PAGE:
The axiom becomes obvious when you look at how the markets fared last year. In 2020, as the virus surged, economic growth crashed, unemployment shot up, poverty spiked, and democracy crumbled, what happened to stock prices? They soared to record highs, of course.
Why doesn’t the market track the real world? There are many reasons, but a big one has to do with wealth and access. Although slightly more than half of Americans own some stock (for instance, as part of a retirement fund), a huge share of the value in stocks is held by a tiny number of Americans.
The wealthiest 1 percent of Americans hold nearly 40 percent of the value of stock-holding accounts; the wealthiest 10 percent hold 84 percent of the value. The stock market also reflects the value of just a tiny slice of the American business world — according to one expert, in 2015 there were 600,000 American companies with at least 20 employees, of which just 3,600 were publicly listed.
And yet, despite this self-evident disconnect, we are flooded every day with news about the market, the numbers presented to us with all the importance of the weather forecast. There’s the Nasdaq index on the top of The Times’s home page, and here’s the Dow repeated with the hourly news on NPR. Want to know how well a president’s speech went? Look to see how the S&P 500 reacted.
People reach for stock indexes as a benchmark for American vitality for the same reason we get fast food when we’re hungry — not because it’s any good, but because it’s familiar and it’s what’s available. The economy, like the world, is messy and complex. Every day brings success for some companies and failure for others, promotions for some workers and layoffs for others. More objective measures of what’s happening tend to be broad and infrequent — the jobs numbers come once a month, for instance.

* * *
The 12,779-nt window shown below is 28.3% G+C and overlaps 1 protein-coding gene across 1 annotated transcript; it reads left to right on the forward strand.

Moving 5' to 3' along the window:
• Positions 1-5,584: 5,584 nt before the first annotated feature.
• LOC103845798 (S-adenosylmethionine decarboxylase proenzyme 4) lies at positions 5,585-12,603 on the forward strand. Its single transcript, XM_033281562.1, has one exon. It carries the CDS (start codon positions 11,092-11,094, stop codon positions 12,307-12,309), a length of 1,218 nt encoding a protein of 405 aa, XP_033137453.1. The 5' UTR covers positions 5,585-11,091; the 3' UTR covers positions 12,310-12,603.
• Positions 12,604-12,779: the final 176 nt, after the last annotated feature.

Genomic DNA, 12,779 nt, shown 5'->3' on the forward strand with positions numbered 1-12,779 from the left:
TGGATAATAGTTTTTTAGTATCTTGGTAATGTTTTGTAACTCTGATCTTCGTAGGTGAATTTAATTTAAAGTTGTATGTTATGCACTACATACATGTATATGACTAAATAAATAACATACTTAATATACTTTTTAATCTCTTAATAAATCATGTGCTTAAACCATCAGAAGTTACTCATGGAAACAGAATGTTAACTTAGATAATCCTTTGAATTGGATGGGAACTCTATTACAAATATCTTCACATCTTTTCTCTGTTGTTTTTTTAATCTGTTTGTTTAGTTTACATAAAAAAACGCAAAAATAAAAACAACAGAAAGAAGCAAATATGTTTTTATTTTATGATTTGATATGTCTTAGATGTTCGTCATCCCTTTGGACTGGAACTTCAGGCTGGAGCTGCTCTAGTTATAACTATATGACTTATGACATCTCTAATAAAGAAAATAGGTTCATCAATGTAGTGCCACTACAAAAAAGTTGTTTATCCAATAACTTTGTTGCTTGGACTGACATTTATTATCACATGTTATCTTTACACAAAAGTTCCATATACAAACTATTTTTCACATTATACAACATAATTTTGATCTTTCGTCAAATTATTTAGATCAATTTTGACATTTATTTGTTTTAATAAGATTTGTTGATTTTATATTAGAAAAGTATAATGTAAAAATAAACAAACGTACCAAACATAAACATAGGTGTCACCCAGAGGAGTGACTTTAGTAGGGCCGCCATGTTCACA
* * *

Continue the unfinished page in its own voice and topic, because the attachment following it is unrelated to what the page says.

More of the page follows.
The markets, though, spit out numbers every weekday, offering a comforting — if illusory — sense of precision about an economic system otherwise too vast to comprehend. For a lot of people, the markets have also become skeleton keys for unlocking a brighter future. Since the Reagan era, Americans have been encouraged to play the market as if our lives depend on it, because they increasingly do; today, the markets shape the quality of your retirement, your kids’ education, maybe even whether you’ll get health care.
Leaving such important matters to the whims of the stock market makes little sense to me; it’s more equitable, not to mention more straightforward and efficient, for the government to just pay for college rather than create tax-advantaged investment vehicles allowing the wealthy to play the casino to pay for college.
And while I’m glad that apps like Robinhood are giving more people access to a market dominated by the wealthy, I worry that these apps will exacerbate inequality rather than mitigate it. The Reddit amateurs may be gloating about their victory over elite hedge funds now, but in the casino of Wall Street the house always wins, and many Redditors may be flirting with financial catastrophe.
That is their right, but I’m wary of celebrating it. To bring it around to the subject on everyone’s mind: The stock market has turned into a game — a game we should stop.